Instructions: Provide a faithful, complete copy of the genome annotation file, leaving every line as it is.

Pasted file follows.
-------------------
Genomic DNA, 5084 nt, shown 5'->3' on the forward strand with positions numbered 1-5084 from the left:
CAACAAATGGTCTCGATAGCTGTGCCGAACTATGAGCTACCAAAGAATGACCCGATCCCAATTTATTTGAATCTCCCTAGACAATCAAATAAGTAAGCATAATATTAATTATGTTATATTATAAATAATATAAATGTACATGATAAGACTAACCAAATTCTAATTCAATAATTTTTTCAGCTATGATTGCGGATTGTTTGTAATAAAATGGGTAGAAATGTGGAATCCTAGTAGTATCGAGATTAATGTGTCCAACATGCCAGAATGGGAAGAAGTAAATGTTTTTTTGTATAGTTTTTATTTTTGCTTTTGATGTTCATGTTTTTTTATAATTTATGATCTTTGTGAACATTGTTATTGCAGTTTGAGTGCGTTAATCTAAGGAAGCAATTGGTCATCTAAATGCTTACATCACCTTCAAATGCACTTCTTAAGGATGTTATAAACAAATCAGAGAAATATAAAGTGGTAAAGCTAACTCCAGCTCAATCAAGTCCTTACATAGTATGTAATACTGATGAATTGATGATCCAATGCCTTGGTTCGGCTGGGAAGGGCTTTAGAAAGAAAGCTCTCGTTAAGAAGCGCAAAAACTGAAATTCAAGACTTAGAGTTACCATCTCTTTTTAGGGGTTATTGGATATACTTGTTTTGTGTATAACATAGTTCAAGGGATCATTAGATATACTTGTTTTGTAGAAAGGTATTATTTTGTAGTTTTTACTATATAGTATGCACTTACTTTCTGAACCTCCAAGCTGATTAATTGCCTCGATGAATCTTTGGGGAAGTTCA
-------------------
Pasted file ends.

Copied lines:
Genomic DNA, 5084 nt, shown 5'->3' on the forward strand with positions numbered 1-5084 from the left:
CAACAAATGGTCTCGATAGCTGTGCCGAACTATGAGCTACCAAAGAATGACCCGATCCCAATTTATTTGAATCTCCCTAGACAATCAAATAAGTAAGCATAATATTAATTATGTTATATTATAAATAATATAAATGTACATGATAAGACTAACCAAATTCTAATTCAATAATTTTTTCAGCTATGATTGCGGATTGTTTGTAATAAAATGGGTAGAAATGTGGAATCCTAGTAGTATCGAGATTAATGTGTCCAACATGCCAGAATGGGAAGAAGTAAATGTTTTTTTGTATAGTTTTTATTTTTGCTTTTGATGTTCATGTTTTTTTATAATTTATGATCTTTGTGAACATTGTTATTGCAGTTTGAGTGCGTTAATCTAAGGAAGCAATTGGTCATCTAAATGCTTACATCACCTTCAAATGCACTTCTTAAGGATGTTATAAACAAATCAGAGAAATATAAAGTGGTAAAGCTAACTCCAGCTCAATCAAGTCCTTACATAGTATGTAATACTGATGAATTGATGATCCAATGCCTTGGTTCGGCTGGGAAGGGCTTTAGAAAGAAAGCTCTCGTTAAGAAGCGCAAAAACTGAAATTCAAGACTTAGAGTTACCATCTCTTTTTAGGGGTTATTGGATATACTTGTTTTGTGTATAACATAGTTCAAGGGATCATTAGATATACTTGTTTTGTAGAAAGGTATTATTTTGTAGTTTTTACTATATAGTATGCACTTACTTTCTGAACCTCCAAGCTGATTAATTGCCTCGATGAATCTTTGGGGAAGTTCA